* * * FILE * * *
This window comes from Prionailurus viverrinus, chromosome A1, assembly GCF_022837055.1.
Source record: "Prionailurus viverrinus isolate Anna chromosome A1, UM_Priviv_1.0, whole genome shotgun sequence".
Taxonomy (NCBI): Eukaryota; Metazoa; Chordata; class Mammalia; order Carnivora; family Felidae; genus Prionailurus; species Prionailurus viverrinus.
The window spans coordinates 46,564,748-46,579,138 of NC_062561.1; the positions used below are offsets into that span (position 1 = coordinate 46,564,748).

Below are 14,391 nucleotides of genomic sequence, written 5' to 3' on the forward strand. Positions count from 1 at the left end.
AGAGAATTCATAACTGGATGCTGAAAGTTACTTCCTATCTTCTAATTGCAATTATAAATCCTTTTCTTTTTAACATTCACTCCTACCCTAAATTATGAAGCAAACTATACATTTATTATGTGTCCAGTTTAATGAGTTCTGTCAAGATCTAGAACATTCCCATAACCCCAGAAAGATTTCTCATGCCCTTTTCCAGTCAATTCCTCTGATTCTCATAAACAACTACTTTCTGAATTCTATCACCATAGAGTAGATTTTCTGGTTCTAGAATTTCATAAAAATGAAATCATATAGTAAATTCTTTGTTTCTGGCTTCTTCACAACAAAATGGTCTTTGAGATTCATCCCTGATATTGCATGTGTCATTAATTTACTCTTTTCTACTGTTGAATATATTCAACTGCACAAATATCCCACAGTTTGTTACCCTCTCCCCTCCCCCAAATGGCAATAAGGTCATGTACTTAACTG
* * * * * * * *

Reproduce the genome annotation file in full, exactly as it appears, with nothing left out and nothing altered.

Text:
This window comes from Prionailurus viverrinus, chromosome A1, assembly GCF_022837055.1.
Source record: "Prionailurus viverrinus isolate Anna chromosome A1, UM_Priviv_1.0, whole genome shotgun sequence".
Taxonomy (NCBI): Eukaryota; Metazoa; Chordata; class Mammalia; order Carnivora; family Felidae; genus Prionailurus; species Prionailurus viverrinus.
The window spans coordinates 46,564,748-46,579,138 of NC_062561.1; the positions used below are offsets into that span (position 1 = coordinate 46,564,748).

Below are 14,391 nucleotides of genomic sequence, written 5' to 3' on the forward strand. Positions count from 1 at the left end.
AGAGAATTCATAACTGGATGCTGAAAGTTACTTCCTATCTTCTAATTGCAATTATAAATCCTTTTCTTTTTAACATTCACTCCTACCCTAAATTATGAAGCAAACTATACATTTATTATGTGTCCAGTTTAATGAGTTCTGTCAAGATCTAGAACATTCCCATAACCCCAGAAAGATTTCTCATGCCCTTTTCCAGTCAATTCCTCTGATTCTCATAAACAACTACTTTCTGAATTCTATCACCATAGAGTAGATTTTCTGGTTCTAGAATTTCATAAAAATGAAATCATATAGTAAATTCTTTGTTTCTGGCTTCTTCACAACAAAATGGTCTTTGAGATTCATCCCTGATATTGCATGTGTCATTAATTTACTCTTTTCTACTGTTGAATATATTCAACTGCACAAATATCCCACAGTTTGTTACCCTCTCCCCTCCCCCAAATGGCAATAAGGTCATGTACTTAACTG